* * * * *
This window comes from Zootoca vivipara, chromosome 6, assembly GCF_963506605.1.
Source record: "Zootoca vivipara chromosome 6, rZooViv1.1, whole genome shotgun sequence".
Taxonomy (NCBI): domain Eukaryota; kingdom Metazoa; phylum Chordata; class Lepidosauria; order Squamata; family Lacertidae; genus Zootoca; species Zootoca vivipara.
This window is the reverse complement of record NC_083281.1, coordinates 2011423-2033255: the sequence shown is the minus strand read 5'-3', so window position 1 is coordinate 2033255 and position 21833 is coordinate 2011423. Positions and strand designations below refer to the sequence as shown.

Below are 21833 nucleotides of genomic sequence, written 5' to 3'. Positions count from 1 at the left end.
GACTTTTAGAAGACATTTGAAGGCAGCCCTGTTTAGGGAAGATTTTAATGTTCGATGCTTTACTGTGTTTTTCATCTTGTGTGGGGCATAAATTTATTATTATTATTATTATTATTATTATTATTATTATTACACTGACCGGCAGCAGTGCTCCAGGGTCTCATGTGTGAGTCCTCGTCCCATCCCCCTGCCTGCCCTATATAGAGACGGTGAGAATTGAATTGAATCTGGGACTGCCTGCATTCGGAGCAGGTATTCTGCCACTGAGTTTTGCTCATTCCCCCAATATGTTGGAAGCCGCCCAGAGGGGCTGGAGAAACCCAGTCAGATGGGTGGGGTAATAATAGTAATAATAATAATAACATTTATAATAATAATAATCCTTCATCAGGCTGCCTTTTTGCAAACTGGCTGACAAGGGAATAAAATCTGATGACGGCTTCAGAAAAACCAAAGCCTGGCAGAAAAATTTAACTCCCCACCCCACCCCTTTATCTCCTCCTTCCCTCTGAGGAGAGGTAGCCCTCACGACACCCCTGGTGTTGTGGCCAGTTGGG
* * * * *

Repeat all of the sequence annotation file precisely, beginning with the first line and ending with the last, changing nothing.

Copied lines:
This window comes from Zootoca vivipara, chromosome 6, assembly GCF_963506605.1.
Source record: "Zootoca vivipara chromosome 6, rZooViv1.1, whole genome shotgun sequence".
Taxonomy (NCBI): domain Eukaryota; kingdom Metazoa; phylum Chordata; class Lepidosauria; order Squamata; family Lacertidae; genus Zootoca; species Zootoca vivipara.
This window is the reverse complement of record NC_083281.1, coordinates 2011423-2033255: the sequence shown is the minus strand read 5'-3', so window position 1 is coordinate 2033255 and position 21833 is coordinate 2011423. Positions and strand designations below refer to the sequence as shown.

Below are 21833 nucleotides of genomic sequence, written 5' to 3'. Positions count from 1 at the left end.
GACTTTTAGAAGACATTTGAAGGCAGCCCTGTTTAGGGAAGATTTTAATGTTCGATGCTTTACTGTGTTTTTCATCTTGTGTGGGGCATAAATTTATTATTATTATTATTATTATTATTATTATTATTATTACACTGACCGGCAGCAGTGCTCCAGGGTCTCATGTGTGAGTCCTCGTCCCATCCCCCTGCCTGCCCTATATAGAGACGGTGAGAATTGAATTGAATCTGGGACTGCCTGCATTCGGAGCAGGTATTCTGCCACTGAGTTTTGCTCATTCCCCCAATATGTTGGAAGCCGCCCAGAGGGGCTGGAGAAACCCAGTCAGATGGGTGGGGTAATAATAGTAATAATAATAATAACATTTATAATAATAATAATCCTTCATCAGGCTGCCTTTTTGCAAACTGGCTGACAAGGGAATAAAATCTGATGACGGCTTCAGAAAAACCAAAGCCTGGCAGAAAAATTTAACTCCCCACCCCACCCCTTTATCTCCTCCTTCCCTCTGAGGAGAGGTAGCCCTCACGACACCCCTGGTGTTGTGGCCAGTTGGG